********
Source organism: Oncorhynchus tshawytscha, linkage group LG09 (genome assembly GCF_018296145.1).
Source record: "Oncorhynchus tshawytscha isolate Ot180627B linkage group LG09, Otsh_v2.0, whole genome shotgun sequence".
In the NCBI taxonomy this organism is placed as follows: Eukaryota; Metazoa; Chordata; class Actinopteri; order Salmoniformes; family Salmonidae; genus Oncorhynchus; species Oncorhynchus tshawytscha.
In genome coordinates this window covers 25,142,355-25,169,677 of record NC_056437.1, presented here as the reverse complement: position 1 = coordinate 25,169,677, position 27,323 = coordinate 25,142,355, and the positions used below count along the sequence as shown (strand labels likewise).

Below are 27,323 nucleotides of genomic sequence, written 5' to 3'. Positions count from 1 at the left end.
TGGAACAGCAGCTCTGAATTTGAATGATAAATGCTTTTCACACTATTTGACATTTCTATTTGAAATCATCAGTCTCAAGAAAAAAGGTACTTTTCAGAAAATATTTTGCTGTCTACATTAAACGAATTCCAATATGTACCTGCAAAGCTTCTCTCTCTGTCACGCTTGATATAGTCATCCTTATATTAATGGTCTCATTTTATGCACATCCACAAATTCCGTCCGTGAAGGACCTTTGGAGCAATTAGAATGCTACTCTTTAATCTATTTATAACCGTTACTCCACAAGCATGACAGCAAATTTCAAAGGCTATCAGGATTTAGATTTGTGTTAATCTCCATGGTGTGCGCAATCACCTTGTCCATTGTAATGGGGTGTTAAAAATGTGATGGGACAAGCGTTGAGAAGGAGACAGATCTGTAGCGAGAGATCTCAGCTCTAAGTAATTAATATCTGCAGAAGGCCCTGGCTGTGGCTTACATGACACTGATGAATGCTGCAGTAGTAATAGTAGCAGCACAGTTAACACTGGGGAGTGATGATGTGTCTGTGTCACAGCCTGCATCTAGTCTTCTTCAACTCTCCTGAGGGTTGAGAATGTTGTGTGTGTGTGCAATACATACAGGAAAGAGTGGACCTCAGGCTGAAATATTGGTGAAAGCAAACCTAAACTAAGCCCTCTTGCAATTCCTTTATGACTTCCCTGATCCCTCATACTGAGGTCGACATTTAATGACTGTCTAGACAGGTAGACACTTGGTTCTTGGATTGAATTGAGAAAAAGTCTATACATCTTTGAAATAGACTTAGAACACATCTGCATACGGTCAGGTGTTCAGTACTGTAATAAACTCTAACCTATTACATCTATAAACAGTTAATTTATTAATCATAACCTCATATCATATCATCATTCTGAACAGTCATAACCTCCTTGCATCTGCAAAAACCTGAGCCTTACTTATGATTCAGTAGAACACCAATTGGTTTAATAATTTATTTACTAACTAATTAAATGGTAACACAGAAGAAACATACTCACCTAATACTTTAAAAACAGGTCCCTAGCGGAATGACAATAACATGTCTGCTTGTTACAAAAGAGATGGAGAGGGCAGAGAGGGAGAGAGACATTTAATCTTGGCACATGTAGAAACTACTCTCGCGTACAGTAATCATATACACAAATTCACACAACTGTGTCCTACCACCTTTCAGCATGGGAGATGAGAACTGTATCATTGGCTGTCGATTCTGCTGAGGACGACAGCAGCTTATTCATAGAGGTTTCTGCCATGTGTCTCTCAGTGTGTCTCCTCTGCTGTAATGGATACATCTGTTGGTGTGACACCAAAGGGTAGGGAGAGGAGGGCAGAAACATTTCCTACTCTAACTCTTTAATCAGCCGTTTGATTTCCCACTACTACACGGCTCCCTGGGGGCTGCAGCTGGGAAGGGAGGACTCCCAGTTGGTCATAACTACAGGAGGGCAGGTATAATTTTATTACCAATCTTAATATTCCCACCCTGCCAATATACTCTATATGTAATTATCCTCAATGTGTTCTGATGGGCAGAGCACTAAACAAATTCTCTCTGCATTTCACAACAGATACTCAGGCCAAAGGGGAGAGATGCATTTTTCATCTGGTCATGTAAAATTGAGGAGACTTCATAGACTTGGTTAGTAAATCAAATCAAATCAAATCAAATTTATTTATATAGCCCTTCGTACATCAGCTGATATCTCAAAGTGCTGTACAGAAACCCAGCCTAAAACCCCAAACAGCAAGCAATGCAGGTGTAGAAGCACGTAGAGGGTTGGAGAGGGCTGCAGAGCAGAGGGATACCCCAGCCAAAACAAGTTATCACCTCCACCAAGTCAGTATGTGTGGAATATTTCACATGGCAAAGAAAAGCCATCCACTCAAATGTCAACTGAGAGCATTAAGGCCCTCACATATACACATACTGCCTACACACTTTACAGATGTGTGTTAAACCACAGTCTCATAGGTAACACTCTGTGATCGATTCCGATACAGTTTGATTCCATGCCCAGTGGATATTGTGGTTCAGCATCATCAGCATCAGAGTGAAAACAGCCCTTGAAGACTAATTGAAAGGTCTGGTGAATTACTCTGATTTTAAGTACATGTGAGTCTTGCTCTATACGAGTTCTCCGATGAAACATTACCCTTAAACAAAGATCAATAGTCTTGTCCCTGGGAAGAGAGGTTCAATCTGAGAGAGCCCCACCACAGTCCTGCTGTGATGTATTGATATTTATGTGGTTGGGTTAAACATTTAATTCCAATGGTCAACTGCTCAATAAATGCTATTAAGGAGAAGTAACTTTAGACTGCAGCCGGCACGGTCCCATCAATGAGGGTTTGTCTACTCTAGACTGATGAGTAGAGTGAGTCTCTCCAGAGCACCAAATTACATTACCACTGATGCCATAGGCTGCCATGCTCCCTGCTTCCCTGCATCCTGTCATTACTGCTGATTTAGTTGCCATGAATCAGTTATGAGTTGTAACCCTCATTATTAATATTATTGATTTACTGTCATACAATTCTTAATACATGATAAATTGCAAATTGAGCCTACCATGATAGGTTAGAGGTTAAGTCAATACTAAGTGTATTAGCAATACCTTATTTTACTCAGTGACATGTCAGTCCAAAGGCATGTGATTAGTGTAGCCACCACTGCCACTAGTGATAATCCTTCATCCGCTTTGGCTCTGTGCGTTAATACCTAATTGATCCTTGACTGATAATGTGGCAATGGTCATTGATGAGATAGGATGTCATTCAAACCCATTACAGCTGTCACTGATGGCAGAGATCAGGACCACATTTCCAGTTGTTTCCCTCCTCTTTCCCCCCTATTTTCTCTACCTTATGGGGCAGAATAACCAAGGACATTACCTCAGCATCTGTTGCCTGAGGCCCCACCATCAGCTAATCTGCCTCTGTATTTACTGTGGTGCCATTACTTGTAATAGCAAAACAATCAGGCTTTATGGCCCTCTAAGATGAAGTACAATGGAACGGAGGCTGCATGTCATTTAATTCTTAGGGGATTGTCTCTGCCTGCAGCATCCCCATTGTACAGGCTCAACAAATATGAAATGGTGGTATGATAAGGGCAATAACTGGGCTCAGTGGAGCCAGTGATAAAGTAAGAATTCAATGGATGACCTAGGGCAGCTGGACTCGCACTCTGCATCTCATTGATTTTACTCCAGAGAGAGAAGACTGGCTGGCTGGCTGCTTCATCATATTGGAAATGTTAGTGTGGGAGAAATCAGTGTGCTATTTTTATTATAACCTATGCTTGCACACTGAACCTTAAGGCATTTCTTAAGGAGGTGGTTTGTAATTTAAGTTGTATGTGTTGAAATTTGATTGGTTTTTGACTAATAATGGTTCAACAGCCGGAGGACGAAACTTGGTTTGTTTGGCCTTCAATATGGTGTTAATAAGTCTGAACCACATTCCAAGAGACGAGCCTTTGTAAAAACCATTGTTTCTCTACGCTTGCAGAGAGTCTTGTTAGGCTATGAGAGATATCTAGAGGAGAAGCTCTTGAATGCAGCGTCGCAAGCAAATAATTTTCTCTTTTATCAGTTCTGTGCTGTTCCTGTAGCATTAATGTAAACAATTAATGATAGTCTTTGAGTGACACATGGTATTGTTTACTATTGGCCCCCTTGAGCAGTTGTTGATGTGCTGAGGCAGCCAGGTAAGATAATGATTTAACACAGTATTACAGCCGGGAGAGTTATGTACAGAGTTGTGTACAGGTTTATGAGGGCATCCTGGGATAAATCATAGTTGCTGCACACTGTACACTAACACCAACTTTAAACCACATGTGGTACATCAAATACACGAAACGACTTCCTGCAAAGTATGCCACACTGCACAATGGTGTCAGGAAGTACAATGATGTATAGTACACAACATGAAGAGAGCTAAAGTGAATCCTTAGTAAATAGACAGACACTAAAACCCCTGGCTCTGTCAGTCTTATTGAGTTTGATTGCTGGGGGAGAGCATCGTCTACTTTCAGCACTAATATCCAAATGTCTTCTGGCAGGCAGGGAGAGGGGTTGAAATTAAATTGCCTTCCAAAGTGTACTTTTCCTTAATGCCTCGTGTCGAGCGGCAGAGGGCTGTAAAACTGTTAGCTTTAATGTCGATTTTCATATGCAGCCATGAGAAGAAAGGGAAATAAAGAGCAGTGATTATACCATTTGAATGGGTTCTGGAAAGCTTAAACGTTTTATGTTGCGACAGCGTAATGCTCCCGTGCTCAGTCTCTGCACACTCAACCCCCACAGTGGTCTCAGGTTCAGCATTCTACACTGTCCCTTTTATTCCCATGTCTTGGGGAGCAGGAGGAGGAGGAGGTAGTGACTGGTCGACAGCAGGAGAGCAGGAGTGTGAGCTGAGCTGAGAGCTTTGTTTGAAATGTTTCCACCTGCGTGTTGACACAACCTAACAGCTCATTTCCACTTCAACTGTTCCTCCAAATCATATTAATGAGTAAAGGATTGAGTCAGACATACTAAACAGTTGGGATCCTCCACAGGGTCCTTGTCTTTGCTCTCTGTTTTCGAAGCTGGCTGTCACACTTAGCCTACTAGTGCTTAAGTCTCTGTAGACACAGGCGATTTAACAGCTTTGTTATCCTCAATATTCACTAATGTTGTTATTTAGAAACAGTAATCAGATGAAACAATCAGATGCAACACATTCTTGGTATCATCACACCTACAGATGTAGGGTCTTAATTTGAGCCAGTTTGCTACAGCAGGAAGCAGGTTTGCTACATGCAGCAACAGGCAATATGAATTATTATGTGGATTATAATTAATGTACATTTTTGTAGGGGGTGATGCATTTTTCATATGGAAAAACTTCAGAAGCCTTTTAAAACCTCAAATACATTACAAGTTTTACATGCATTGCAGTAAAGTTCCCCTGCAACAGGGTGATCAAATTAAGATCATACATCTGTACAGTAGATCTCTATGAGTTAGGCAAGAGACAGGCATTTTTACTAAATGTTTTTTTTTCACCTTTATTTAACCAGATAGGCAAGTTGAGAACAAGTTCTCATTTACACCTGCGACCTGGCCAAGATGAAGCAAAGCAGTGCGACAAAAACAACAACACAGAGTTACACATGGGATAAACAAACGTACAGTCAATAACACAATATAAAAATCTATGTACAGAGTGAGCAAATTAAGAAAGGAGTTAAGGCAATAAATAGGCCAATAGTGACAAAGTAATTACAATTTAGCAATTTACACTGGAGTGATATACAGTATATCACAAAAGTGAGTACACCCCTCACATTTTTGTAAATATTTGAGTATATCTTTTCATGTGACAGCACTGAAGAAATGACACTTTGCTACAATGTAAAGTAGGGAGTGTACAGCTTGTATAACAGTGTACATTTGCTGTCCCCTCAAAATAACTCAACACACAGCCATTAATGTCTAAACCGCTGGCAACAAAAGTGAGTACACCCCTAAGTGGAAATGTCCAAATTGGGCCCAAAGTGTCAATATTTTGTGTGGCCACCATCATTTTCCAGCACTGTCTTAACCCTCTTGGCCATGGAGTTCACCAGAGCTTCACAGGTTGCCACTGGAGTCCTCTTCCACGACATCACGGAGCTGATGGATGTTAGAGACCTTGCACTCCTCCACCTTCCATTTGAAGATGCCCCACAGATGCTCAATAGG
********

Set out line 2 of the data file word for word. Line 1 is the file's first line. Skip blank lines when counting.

Source record: "Oncorhynchus tshawytscha isolate Ot180627B linkage group LG09, Otsh_v2.0, whole genome shotgun sequence".